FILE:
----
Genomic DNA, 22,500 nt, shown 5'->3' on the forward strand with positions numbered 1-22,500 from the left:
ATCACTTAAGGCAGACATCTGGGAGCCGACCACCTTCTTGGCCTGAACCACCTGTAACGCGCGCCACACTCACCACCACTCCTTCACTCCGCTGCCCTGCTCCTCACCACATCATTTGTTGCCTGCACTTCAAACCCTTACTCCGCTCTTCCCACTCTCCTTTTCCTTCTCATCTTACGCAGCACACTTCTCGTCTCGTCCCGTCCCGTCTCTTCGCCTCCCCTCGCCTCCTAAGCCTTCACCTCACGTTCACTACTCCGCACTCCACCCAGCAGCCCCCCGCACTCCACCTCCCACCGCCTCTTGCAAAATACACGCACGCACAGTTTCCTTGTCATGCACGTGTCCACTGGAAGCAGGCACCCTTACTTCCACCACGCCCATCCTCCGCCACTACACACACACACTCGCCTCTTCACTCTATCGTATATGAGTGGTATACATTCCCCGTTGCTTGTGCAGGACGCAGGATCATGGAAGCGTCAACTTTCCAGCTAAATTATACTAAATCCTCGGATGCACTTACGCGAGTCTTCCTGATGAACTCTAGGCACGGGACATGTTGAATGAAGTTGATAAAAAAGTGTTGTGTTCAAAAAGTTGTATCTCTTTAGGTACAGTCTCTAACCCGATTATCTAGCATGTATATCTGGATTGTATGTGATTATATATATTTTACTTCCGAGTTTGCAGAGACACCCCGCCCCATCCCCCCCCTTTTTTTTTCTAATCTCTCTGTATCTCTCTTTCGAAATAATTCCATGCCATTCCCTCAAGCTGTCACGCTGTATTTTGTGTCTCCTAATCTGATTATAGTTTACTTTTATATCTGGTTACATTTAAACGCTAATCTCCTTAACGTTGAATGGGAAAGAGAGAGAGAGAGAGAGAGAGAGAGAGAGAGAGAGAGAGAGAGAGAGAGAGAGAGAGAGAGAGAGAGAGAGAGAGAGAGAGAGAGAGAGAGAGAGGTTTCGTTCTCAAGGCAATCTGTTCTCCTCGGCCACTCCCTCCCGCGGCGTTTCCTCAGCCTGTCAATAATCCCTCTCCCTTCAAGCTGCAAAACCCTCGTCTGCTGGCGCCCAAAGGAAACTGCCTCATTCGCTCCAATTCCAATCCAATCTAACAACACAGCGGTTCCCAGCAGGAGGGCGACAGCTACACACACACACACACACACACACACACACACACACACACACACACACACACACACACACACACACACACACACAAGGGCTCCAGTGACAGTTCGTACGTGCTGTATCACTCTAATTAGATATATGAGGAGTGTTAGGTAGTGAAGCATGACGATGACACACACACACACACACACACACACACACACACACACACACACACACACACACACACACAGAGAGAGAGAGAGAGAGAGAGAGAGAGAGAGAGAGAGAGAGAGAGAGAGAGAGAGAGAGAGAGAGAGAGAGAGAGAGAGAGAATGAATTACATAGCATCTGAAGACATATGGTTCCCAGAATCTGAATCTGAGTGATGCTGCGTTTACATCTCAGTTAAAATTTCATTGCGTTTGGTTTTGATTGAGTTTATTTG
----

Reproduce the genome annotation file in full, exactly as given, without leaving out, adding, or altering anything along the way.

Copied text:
Genomic DNA, 22,500 nt, shown 5'->3' on the forward strand with positions numbered 1-22,500 from the left:
ATCACTTAAGGCAGACATCTGGGAGCCGACCACCTTCTTGGCCTGAACCACCTGTAACGCGCGCCACACTCACCACCACTCCTTCACTCCGCTGCCCTGCTCCTCACCACATCATTTGTTGCCTGCACTTCAAACCCTTACTCCGCTCTTCCCACTCTCCTTTTCCTTCTCATCTTACGCAGCACACTTCTCGTCTCGTCCCGTCCCGTCTCTTCGCCTCCCCTCGCCTCCTAAGCCTTCACCTCACGTTCACTACTCCGCACTCCACCCAGCAGCCCCCCGCACTCCACCTCCCACCGCCTCTTGCAAAATACACGCACGCACAGTTTCCTTGTCATGCACGTGTCCACTGGAAGCAGGCACCCTTACTTCCACCACGCCCATCCTCCGCCACTACACACACACACTCGCCTCTTCACTCTATCGTATATGAGTGGTATACATTCCCCGTTGCTTGTGCAGGACGCAGGATCATGGAAGCGTCAACTTTCCAGCTAAATTATACTAAATCCTCGGATGCACTTACGCGAGTCTTCCTGATGAACTCTAGGCACGGGACATGTTGAATGAAGTTGATAAAAAAGTGTTGTGTTCAAAAAGTTGTATCTCTTTAGGTACAGTCTCTAACCCGATTATCTAGCATGTATATCTGGATTGTATGTGATTATATATATTTTACTTCCGAGTTTGCAGAGACACCCCGCCCCATCCCCCCCCTTTTTTTTTCTAATCTCTCTGTATCTCTCTTTCGAAATAATTCCATGCCATTCCCTCAAGCTGTCACGCTGTATTTTGTGTCTCCTAATCTGATTATAGTTTACTTTTATATCTGGTTACATTTAAACGCTAATCTCCTTAACGTTGAATGGGAAAGAGAGAGAGAGAGAGAGAGAGAGAGAGAGAGAGAGAGAGAGAGAGAGAGAGAGAGAGAGAGAGAGAGAGAGAGAGAGAGAGAGAGAGAGAGAGAGGTTTCGTTCTCAAGGCAATCTGTTCTCCTCGGCCACTCCCTCCCGCGGCGTTTCCTCAGCCTGTCAATAATCCCTCTCCCTTCAAGCTGCAAAACCCTCGTCTGCTGGCGCCCAAAGGAAACTGCCTCATTCGCTCCAATTCCAATCCAATCTAACAACACAGCGGTTCCCAGCAGGAGGGCGACAGCTACACACACACACACACACACACACACACACACACACACACACACACACACACACACACACACACACACACACACAAGGGCTCCAGTGACAGTTCGTACGTGCTGTATCACTCTAATTAGATATATGAGGAGTGTTAGGTAGTGAAGCATGACGATGACACACACACACACACACACACACACACACACACACACACACACACACACACACACACACAGAGAGAGAGAGAGAGAGAGAGAGAGAGAGAGAGAGAGAGAGAGAGAGAGAGAGAGAGAGAGAGAGAGAGAGAGAGAGAGAGAATGAATTACATAGCATCTGAAGACATATGGTTCCCAGAATCTGAATCTGAGTGATGCTGCGTTTACATCTCAGTTAAAATTTCATTGCGTTTGGTTTTGATTGAGTTTATTTG